Skip to main page content
Access keys NCBI Homepage MyNCBI Homepage Main Content Main Navigation
. 1983 Mar;6(1):1-5.
doi: 10.1097/00002826-198303000-00001.

Homer's Moly Identified as Galanthus Nivalis L.: Physiologic Antidote to Stramonium Poisoning

Homer's Moly Identified as Galanthus Nivalis L.: Physiologic Antidote to Stramonium Poisoning

A Plaitakis et al. Clin Neuropharmacol. .

Abstract

The antidotal properties of certain naturally occurring medicinal plants against central nervous system intoxication appear to have been empirically established in ancient times. Homer, in his epic poem, the Odyssey, described a plant, "moly," used by Odysseus as an antidote against Circe's poisonous drugs. Centrally acting anticholinergic agents are thought to have been used by Circe to induce amnesia and a delusional state in Odysseus' crew. We present evidence to support the hypothesis that "moly" might have been the snowdrop, Galanthus nivalis, which contains galanthamine, a centrally acting anticholinesterase. Thus the description of "moly" as an antidote in Homer's Odyssey may represent the oldest recorded use of an anticholinesterase to reverse central anticholinergic intoxication.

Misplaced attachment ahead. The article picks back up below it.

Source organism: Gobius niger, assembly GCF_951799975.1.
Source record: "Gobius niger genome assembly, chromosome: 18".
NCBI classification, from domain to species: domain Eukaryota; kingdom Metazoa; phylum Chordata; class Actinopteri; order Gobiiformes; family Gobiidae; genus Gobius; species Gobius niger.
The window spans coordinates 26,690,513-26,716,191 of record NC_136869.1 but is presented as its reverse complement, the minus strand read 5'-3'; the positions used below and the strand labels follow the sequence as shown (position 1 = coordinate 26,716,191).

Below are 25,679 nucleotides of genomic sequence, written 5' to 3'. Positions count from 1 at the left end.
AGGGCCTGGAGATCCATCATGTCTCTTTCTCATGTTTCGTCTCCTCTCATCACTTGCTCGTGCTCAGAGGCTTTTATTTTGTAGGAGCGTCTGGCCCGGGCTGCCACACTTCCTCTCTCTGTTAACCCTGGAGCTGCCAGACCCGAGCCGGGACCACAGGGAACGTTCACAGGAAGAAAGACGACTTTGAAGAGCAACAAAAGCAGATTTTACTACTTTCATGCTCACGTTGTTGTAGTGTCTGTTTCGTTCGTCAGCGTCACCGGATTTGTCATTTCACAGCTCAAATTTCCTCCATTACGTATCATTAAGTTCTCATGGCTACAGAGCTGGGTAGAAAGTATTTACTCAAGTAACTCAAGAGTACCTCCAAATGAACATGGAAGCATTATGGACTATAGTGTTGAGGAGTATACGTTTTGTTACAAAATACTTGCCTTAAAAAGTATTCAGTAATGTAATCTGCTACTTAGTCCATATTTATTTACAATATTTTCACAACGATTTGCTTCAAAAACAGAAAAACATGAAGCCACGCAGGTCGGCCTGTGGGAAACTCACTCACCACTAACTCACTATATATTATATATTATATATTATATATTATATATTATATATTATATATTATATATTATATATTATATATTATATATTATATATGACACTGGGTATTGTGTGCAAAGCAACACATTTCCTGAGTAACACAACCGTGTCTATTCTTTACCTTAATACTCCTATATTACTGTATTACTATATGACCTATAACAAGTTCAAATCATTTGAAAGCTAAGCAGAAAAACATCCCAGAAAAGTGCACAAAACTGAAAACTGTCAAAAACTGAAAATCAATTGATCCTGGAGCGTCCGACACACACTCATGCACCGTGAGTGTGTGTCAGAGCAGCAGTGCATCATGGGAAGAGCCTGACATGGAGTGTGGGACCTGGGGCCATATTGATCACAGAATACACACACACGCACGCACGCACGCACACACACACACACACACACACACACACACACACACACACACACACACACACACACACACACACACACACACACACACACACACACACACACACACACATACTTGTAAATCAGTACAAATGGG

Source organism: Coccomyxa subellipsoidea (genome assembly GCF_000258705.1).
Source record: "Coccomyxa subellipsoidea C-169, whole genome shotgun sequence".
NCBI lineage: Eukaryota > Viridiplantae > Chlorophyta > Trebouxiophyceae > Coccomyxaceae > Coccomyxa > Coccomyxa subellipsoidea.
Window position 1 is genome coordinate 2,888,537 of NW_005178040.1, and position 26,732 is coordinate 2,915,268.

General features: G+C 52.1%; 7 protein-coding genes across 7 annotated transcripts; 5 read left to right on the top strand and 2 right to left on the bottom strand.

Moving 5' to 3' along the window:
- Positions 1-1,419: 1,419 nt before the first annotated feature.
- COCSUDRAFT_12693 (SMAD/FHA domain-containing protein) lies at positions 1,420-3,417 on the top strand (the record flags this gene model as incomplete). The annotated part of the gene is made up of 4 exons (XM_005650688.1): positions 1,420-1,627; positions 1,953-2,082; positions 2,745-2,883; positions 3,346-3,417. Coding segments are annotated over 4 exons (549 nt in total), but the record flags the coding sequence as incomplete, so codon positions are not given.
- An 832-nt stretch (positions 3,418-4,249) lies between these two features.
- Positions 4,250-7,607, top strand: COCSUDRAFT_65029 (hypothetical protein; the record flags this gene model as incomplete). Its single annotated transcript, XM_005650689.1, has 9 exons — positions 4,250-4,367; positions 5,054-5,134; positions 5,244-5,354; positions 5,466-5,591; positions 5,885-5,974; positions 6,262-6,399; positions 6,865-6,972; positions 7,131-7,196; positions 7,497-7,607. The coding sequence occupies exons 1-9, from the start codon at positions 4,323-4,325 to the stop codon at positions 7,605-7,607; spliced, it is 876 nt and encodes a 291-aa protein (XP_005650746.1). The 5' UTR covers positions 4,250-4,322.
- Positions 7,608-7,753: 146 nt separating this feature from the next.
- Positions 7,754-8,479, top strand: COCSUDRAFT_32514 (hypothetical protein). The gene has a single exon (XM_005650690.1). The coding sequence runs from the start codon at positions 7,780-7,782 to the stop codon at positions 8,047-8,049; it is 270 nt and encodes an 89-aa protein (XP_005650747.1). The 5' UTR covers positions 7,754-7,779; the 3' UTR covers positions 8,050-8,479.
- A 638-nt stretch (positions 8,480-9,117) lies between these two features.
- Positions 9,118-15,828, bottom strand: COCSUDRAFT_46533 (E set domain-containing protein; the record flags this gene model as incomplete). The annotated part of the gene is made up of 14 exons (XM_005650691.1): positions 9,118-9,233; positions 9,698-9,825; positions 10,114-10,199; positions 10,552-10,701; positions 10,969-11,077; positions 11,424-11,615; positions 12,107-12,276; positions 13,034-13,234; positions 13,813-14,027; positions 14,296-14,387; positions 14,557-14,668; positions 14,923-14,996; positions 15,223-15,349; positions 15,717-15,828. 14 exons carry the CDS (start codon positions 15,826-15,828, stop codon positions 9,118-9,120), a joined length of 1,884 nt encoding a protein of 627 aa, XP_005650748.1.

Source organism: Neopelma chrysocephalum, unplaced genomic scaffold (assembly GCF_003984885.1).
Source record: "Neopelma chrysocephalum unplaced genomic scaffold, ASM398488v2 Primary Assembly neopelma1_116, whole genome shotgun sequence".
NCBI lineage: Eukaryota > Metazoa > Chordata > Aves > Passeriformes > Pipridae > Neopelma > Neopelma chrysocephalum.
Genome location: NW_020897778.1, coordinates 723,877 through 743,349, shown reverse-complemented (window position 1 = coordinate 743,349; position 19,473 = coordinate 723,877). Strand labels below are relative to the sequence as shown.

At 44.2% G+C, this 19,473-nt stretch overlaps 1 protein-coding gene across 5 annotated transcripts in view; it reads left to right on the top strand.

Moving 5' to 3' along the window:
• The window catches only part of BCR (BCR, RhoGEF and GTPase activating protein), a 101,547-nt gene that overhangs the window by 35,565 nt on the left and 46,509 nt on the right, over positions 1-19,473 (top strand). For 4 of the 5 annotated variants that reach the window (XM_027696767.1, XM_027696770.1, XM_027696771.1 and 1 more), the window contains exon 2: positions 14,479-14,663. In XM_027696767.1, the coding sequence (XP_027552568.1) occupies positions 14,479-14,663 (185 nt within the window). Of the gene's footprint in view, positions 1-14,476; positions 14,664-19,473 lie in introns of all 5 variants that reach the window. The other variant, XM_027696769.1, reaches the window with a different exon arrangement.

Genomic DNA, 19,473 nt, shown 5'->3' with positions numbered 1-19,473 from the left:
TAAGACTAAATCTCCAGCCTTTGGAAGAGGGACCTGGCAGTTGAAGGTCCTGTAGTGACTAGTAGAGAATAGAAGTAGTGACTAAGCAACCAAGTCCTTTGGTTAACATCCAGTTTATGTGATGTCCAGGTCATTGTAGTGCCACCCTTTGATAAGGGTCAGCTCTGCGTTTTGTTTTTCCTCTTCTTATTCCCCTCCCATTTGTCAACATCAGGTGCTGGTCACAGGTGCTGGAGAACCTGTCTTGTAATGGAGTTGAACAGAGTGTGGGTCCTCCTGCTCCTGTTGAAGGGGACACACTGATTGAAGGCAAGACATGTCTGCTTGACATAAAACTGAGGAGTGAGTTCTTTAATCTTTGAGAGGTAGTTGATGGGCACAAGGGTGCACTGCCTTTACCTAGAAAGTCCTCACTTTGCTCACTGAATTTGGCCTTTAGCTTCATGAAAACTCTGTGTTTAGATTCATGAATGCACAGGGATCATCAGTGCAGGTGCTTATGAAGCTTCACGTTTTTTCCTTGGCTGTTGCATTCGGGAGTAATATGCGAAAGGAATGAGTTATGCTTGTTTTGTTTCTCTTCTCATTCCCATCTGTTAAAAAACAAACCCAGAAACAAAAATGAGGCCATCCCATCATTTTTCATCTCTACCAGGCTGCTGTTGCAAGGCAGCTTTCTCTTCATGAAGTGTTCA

Similar articles

See all similar articles

Cited by 2 articles

Publication types

LinkOut - more resources

Feedback